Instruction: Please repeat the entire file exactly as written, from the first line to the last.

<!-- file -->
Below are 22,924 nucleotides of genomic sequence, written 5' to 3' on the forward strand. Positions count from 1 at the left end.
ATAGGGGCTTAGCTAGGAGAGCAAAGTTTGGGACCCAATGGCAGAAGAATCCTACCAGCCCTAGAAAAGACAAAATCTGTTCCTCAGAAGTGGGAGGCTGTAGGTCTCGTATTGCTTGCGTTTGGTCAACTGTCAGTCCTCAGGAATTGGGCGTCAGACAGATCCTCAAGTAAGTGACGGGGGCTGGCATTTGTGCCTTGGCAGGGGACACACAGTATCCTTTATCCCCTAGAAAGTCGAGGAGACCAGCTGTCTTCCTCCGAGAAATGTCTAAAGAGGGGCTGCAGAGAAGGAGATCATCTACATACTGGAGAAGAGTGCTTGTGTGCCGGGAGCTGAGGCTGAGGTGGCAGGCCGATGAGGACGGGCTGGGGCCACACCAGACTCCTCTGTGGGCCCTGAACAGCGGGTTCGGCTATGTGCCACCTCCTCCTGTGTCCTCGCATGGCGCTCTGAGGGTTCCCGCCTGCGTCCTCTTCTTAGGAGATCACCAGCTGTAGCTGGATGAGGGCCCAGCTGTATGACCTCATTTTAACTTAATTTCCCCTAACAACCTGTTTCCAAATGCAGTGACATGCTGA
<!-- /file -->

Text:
Below are 22,924 nucleotides of genomic sequence, written 5' to 3' on the forward strand. Positions count from 1 at the left end.
ATAGGGGCTTAGCTAGGAGAGCAAAGTTTGGGACCCAATGGCAGAAGAATCCTACCAGCCCTAGAAAAGACAAAATCTGTTCCTCAGAAGTGGGAGGCTGTAGGTCTCGTATTGCTTGCGTTTGGTCAACTGTCAGTCCTCAGGAATTGGGCGTCAGACAGATCCTCAAGTAAGTGACGGGGGCTGGCATTTGTGCCTTGGCAGGGGACACACAGTATCCTTTATCCCCTAGAAAGTCGAGGAGACCAGCTGTCTTCCTCCGAGAAATGTCTAAAGAGGGGCTGCAGAGAAGGAGATCATCTACATACTGGAGAAGAGTGCTTGTGTGCCGGGAGCTGAGGCTGAGGTGGCAGGCCGATGAGGACGGGCTGGGGCCACACCAGACTCCTCTGTGGGCCCTGAACAGCGGGTTCGGCTATGTGCCACCTCCTCCTGTGTCCTCGCATGGCGCTCTGAGGGTTCCCGCCTGCGTCCTCTTCTTAGGAGATCACCAGCTGTAGCTGGATGAGGGCCCAGCTGTATGACCTCATTTTAACTTAATTTCCCCTAACAACCTGTTTCCAAATGCAGTGACATGCTGA